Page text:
RALEIGH — Deborah Prickett won a seat on the Wake County school board in 2009, part of a Republican sweep that shifted power on the board. Now shes the only member of the GOP group elected four years ago to seek a second term.
Prickett faces a challenge from political newcomer and retired educator Zora Felton to represent District 7, which includes northwest Raleigh, Morrisville and part of Cary.
Prickett is running on her record, touting changes she pushed in the district, such as switching Leesville Road elementary and middle schools to the traditional calendar, converting Hilburn Elementary into an academy for students in kindergarten through eighth grade and establishing theme schools.
I understand this area and have put in the time and the effort to get to know the community and know the community needs, she said, and not only do I know the needs, I did something.
Felton, a Democrat who retired from her job as a Wake county teacher in July, said political battles on the school board have hurt the school systems reputation as a leading academic system.
I think we need to get politics out of the boardroom, Felton said.
Prickett was elected in 2009 along with Debra Goldman, Chris Malone and John Tedesco. That Republican majority on the board nixed the former student-assignment plan based on socioeconomic factors and put in place a choice-based assignment plan.
Malone left the school board last year when he was elected to the state House of Representatives. Goldman resigned her post early this year to take a job as a leader of a Wilkes County nonprofit. Tedesco, who lost his bid last year to became the state superintendent of schools, decided not to run for re-election.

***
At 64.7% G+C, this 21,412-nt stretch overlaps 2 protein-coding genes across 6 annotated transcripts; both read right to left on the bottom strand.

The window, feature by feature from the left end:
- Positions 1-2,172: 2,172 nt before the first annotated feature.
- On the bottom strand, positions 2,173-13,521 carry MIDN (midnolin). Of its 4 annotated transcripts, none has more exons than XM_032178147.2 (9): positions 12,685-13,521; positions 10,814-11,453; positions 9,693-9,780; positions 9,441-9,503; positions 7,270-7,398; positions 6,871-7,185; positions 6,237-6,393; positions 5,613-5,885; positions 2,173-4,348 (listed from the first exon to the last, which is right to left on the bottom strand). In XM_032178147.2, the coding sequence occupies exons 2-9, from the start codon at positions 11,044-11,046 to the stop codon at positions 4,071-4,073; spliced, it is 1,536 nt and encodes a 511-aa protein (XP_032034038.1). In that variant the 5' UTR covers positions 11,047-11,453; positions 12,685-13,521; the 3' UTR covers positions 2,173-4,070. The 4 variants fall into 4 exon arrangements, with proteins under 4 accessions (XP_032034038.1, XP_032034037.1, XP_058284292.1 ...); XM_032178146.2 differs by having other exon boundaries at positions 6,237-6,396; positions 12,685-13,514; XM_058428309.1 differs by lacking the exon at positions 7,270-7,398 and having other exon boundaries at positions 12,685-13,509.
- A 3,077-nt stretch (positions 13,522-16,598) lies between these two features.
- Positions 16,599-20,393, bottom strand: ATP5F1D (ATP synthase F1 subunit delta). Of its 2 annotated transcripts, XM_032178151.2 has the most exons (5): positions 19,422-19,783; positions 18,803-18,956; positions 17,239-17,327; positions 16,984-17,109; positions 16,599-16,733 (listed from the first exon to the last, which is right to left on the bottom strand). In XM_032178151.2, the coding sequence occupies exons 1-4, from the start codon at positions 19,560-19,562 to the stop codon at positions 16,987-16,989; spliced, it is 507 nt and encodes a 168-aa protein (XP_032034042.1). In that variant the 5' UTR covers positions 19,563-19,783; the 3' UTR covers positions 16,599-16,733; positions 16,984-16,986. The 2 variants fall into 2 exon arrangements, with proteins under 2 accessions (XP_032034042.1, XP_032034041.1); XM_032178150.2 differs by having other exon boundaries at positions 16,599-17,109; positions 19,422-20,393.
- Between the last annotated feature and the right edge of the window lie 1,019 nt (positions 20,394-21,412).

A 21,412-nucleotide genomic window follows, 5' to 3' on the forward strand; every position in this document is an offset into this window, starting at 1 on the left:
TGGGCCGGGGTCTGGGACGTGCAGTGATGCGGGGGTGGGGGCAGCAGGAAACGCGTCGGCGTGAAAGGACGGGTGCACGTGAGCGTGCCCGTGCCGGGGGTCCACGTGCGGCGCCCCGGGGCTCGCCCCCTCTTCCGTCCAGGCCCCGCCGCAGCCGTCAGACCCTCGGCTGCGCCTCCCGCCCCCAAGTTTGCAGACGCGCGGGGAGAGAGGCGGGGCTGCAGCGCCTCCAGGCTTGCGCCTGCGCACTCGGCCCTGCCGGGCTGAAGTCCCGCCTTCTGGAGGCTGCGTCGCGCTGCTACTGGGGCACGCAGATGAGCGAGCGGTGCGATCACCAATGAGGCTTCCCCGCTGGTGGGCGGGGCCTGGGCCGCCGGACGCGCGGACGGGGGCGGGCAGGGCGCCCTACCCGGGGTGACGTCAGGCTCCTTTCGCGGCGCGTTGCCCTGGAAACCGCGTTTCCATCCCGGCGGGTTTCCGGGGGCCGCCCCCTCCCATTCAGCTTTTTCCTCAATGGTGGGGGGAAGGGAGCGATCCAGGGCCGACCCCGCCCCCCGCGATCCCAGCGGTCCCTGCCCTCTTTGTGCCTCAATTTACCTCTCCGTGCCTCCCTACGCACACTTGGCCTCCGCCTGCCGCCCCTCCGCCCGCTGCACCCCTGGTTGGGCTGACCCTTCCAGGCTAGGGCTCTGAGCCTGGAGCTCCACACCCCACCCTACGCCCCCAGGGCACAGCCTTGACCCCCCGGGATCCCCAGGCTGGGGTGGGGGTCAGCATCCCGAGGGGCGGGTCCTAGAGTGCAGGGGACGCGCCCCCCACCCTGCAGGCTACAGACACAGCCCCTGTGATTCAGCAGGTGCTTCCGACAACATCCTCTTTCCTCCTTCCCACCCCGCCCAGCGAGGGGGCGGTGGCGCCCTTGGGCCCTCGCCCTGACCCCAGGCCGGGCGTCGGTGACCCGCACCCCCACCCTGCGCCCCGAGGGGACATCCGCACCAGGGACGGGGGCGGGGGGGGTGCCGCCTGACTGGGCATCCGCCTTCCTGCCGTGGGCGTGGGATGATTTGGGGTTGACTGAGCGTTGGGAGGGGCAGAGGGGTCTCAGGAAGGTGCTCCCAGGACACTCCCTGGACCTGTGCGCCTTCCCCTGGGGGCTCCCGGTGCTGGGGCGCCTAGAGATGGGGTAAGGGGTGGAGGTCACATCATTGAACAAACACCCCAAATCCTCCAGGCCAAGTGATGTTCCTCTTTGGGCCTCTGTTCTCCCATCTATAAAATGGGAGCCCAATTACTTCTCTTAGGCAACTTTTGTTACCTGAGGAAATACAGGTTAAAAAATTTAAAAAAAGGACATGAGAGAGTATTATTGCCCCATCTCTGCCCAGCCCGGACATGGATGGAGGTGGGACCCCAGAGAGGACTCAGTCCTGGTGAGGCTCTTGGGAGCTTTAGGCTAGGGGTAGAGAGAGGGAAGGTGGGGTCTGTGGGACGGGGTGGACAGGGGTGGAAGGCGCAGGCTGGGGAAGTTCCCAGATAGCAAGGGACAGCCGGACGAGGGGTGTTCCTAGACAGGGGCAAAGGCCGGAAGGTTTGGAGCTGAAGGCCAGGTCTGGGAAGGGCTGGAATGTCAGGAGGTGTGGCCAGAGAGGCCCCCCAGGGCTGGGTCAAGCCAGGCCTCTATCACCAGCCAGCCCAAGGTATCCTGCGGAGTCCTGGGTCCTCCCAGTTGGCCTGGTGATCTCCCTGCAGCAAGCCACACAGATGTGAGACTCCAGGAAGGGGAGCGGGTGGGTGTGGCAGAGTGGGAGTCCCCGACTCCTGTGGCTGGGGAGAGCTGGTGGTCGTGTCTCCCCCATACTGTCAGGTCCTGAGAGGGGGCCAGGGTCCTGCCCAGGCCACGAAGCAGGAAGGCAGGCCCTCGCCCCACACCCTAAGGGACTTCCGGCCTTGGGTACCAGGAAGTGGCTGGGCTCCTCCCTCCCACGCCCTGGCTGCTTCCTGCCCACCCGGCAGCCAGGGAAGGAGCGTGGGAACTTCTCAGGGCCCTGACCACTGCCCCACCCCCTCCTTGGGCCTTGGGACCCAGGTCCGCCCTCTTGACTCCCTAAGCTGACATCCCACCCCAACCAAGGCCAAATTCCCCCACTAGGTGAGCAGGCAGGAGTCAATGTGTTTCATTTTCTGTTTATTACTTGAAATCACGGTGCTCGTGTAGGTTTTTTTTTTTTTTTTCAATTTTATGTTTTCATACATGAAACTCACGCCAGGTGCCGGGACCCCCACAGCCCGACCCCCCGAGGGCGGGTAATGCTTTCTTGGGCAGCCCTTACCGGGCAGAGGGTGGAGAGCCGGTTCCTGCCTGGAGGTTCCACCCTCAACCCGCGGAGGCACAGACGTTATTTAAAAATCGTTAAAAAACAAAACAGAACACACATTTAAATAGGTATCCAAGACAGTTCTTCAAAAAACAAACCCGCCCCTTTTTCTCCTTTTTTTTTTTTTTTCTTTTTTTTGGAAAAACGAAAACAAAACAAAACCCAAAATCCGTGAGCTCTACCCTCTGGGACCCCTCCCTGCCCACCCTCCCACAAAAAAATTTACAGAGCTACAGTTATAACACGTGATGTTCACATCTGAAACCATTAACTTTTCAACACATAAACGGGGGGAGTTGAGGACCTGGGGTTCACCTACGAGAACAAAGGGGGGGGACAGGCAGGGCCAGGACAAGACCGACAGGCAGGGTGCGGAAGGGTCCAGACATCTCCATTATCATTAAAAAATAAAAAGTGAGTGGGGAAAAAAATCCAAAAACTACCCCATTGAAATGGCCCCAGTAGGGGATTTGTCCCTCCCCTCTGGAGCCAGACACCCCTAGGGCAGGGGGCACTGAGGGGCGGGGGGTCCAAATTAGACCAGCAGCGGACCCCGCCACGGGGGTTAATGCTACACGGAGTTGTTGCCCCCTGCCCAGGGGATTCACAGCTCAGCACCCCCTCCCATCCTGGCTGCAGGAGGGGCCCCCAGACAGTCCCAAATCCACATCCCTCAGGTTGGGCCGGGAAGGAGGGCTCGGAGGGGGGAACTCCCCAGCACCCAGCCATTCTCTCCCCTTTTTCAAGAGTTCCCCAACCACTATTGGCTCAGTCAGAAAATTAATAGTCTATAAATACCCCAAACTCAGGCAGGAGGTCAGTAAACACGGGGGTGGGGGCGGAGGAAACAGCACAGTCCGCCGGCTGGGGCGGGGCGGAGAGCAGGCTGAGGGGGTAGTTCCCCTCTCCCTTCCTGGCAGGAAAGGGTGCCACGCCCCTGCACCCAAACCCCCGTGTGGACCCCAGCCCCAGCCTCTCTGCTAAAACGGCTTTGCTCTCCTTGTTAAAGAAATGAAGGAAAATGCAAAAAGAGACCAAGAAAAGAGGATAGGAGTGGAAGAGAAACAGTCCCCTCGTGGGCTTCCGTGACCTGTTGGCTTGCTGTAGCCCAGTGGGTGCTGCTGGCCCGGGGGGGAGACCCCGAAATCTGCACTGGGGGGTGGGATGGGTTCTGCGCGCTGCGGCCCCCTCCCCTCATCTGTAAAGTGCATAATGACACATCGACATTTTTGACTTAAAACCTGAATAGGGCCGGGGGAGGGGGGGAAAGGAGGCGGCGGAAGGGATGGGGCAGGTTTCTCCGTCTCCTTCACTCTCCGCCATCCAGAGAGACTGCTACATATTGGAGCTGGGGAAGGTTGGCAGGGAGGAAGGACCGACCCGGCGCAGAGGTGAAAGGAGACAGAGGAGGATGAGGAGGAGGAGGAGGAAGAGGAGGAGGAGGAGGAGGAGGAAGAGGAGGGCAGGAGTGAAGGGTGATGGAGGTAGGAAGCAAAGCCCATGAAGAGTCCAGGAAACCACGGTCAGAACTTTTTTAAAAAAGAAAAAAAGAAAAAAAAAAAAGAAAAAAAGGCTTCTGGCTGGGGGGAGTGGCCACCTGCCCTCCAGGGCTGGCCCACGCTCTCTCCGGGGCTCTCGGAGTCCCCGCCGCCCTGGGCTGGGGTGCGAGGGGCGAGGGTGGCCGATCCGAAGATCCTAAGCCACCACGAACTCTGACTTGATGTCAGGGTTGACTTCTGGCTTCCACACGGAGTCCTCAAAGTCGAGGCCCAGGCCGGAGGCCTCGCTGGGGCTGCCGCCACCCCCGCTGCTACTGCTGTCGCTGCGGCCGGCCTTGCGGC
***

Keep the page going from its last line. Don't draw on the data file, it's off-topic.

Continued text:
Felton said the choice-based assignment plan put in place by Republicans was not well-thought-out.
The school board is moving toward an assignment plan that seeks to minimize concentrations of low-performing students and students from low-income families.
In keeping with the most recent efforts, Felton said, student assignment should be based on factors such as student achievement, program availability and proximity. Student choice is important, but policies that promote it must be carefully crafted, she said.
Prickett said parents know whats best for their children and should be able to make decisions about their schooling. She said she worries a further change in assignment policy will unbalance the system, especially if its unclear how student achievement will be measured.
People are getting a little nervous, Prickett said. They dont want to start this reassignment again.
But Prickett and Felton agree on one thing: the need for the proposed $810million school-construction bond issue that will be on the ballot Oct. 8. The bond would pay for most of a $940million construction program that includes 16 new schools and six major school renovations.
Prickett even spoke to the executive committee of the Wake County Republican Party in August to try to convince members not to oppose the bond. The group ultimately narrowly voted to come out against the measure.
Among the bond renovation and construction projects is a new middle school for District 7. Both Felton and Prickett said they would support designating it a year-round school.
In the meantime, Prickett is emphasizing her experience, citing her position at the N.C. Department of Public Instruction working with budgets. She also has relationships with schools parent-teacher associations and with county commissioners and state legislators, she said.
Felton said her experiences as a teacher would help inform her decision-making if elected to the board. She said its critical that teachers have the resources they need and the respect they deserve if the county wants students to be successful not just academically but as future workers and voters.
Teachers are at the heart of our economy, and at the heart of our citizenry, she said.
T.Keung Hui contributed to this story.